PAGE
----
Confused by colour grading? Watch this complete guide to the basic concepts and tools
Dealing with colour in video is a two-part process. First, you’ve got colour correction. This is the process where you tweak your footage to get things as accurate to real life as you can. It’s also used to match footage shot with multiple cameras to give them all the same standard starting point for the second part of the process, which is colour grading. This is giving the footage your own creative aesthetic spin.
We grade to impart mood or feeling into our sequences. It’s a visual aid to help guide the viewer and put them in the mindset we want them to have while watching. And sometimes it’s just because they look cool. Whatever you’re reasons for doing it, if you’ve never done it before, it can feel a little intimidating, so the guys at Film Riot put together this “Color Grading 101” video to teach you all of the basic concepts of grading.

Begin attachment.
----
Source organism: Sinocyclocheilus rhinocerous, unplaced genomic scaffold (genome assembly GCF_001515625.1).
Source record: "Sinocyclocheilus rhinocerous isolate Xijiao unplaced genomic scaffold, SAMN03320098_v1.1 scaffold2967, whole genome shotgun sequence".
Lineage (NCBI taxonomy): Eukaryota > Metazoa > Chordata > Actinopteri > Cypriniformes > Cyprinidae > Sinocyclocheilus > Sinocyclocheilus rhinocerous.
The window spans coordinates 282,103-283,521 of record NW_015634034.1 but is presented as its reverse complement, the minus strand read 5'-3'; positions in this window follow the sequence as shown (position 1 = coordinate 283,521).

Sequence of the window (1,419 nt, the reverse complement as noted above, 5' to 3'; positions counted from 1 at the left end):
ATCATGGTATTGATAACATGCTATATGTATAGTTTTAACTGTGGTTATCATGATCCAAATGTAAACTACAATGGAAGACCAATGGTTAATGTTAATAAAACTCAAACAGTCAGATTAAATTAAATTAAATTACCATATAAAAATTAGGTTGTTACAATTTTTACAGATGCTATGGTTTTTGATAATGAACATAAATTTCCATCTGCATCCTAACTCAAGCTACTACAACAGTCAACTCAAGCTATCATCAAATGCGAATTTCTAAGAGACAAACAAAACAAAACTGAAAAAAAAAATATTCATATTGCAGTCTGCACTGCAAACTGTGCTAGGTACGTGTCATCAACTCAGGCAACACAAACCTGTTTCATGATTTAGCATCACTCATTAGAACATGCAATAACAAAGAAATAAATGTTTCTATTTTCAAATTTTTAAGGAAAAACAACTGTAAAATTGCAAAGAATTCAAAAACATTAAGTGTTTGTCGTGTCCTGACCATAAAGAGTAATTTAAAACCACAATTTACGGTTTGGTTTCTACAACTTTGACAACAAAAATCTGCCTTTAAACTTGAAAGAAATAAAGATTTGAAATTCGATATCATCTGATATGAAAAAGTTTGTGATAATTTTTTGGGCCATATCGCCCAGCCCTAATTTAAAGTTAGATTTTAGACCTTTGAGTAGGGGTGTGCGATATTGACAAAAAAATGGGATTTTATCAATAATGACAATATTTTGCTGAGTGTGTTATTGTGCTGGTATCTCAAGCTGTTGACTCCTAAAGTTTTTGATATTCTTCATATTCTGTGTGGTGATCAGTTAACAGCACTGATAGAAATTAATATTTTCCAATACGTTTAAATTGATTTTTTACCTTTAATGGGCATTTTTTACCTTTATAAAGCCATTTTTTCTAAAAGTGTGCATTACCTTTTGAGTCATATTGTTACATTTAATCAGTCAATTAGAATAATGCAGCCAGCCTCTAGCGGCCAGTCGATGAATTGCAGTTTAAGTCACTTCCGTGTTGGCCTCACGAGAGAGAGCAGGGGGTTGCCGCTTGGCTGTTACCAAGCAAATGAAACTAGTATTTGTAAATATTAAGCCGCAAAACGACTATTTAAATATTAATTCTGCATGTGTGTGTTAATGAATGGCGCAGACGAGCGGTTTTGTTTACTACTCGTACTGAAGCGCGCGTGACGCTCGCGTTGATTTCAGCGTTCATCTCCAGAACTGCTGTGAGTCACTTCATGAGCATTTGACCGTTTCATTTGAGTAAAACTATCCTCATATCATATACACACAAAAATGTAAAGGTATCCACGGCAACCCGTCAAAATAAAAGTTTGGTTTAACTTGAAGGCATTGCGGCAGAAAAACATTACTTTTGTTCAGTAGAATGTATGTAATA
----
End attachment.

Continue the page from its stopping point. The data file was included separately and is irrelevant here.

To be clear, the video doesn’t teach you how to get a particular look. But it does illustrate why you might want to go for a particular look and the how to understand and use tools at your disposal to let you create it. It answers a lot of common questions you might have, like what are colour spaces? What’s raw video? What’s log? What are LUTs and how do I use them? What are all these “scopes” things and where did my histogram go?
If you’re a photographer that’s making the transition from stills to video, it might feel like a completely different word to simply picking sRGB and tweaking a dozen sliders in Lightroom, but it’s not that difficult to adjust to with a little guidance. And if you’re going to be using DaVinci Resolve for your colour correction and grading, you’re going to wish Photoshop had a node-based editing system for your photos, too!
John Aldred is a photographer with over 20 years of experience in the portrait and commercial worlds. He is based in Scotland and has been an early adopter – and occasional beta tester – of almost every digital imaging technology in that time. As well as his creative visual work, John uses 3D printing, electronics and programming to create his own photography and filmmaking tools and consults for a number of brands across the industry.